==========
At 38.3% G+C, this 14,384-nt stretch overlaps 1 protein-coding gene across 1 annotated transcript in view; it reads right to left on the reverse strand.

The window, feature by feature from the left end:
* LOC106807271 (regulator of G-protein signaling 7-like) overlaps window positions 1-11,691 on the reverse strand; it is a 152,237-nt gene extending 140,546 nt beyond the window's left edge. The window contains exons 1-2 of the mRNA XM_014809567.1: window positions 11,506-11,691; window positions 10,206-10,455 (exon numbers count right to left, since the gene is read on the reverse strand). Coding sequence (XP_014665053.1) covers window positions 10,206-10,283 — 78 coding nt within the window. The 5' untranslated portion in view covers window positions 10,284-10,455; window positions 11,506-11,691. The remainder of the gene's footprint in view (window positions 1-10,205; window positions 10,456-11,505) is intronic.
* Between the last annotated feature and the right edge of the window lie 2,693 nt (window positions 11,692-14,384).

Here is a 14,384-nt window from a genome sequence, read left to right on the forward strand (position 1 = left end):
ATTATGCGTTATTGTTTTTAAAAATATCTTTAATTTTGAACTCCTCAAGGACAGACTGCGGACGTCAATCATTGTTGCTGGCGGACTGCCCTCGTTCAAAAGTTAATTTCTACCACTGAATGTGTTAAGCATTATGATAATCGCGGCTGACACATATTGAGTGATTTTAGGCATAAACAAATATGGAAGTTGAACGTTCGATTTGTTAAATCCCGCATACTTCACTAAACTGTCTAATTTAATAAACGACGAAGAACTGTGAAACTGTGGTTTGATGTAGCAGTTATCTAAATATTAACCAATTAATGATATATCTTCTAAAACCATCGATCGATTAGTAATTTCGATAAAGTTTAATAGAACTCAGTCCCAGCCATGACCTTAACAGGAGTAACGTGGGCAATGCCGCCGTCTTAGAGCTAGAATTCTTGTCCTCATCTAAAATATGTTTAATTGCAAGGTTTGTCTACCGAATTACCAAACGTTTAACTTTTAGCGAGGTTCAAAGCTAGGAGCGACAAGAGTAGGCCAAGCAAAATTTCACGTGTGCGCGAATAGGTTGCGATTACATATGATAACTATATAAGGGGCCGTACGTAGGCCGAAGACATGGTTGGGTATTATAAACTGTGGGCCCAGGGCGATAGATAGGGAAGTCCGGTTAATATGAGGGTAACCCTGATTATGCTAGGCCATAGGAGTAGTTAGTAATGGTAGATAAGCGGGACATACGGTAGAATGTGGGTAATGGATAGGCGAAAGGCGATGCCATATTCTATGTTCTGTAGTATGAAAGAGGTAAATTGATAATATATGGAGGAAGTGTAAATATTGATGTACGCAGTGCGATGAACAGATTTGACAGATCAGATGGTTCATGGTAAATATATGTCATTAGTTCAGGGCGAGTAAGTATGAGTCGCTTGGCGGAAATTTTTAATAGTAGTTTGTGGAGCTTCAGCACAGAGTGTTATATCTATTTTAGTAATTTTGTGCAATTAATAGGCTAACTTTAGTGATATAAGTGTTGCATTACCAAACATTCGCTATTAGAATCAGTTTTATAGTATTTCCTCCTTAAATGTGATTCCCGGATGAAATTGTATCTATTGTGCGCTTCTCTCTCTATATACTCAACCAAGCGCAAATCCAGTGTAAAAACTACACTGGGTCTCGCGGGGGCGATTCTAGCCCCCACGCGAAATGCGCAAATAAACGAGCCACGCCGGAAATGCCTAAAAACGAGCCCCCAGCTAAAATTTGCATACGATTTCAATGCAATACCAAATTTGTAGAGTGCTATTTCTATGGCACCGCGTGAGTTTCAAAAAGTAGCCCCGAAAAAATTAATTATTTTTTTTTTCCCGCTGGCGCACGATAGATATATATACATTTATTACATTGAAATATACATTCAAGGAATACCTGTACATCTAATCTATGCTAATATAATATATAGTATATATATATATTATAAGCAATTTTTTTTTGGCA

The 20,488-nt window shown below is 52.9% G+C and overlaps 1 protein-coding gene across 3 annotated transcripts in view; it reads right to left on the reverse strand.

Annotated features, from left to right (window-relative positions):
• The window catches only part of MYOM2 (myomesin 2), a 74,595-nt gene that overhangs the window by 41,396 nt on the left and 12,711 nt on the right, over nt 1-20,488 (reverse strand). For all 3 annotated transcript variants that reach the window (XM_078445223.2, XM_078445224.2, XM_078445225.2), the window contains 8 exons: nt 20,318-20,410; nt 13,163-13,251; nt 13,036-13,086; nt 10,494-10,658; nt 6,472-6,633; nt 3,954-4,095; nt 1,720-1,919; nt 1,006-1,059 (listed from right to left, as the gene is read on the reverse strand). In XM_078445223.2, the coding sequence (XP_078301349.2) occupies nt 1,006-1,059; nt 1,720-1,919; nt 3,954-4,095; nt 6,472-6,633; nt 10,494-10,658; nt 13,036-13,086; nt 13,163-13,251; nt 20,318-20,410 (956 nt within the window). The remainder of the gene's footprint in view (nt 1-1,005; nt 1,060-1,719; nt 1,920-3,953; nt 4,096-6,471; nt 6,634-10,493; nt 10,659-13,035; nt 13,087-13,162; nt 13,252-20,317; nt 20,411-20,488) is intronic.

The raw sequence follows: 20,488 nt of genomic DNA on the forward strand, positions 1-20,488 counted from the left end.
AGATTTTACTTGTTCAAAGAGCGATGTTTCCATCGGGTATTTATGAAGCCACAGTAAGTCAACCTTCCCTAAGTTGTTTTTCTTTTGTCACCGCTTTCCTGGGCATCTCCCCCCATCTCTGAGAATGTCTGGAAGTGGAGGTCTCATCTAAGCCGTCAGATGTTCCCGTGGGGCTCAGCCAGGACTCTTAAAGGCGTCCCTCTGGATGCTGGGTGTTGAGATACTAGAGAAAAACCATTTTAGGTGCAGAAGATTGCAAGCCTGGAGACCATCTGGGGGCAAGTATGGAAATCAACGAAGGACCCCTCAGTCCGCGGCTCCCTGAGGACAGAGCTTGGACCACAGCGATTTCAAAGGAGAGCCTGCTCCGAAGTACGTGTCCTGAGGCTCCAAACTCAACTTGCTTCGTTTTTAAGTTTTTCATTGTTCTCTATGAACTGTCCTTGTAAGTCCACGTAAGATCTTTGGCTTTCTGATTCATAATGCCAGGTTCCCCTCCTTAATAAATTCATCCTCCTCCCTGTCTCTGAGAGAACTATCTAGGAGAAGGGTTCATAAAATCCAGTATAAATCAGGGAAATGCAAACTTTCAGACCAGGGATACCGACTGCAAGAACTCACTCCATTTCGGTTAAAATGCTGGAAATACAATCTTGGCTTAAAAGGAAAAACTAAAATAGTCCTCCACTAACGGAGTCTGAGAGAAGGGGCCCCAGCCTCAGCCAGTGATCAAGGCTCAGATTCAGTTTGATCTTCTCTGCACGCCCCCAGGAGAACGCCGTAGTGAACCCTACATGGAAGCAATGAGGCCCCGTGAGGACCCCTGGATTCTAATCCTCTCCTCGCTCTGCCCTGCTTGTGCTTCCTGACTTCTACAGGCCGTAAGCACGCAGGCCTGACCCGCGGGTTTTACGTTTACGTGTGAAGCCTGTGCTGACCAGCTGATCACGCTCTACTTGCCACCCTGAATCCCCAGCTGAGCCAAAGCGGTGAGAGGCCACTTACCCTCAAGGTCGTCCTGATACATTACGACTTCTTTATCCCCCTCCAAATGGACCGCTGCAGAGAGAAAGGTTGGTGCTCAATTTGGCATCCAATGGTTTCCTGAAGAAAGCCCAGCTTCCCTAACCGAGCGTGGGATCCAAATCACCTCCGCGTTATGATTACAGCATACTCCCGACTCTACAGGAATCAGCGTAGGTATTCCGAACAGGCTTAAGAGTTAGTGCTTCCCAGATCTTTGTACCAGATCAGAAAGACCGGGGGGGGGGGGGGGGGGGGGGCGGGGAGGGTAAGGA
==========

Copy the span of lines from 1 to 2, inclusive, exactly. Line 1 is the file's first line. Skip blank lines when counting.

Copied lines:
At 38.3% G+C, this 14,384-nt stretch overlaps 1 protein-coding gene across 1 annotated transcript in view; it reads right to left on the reverse strand.

The window, feature by feature from the left end: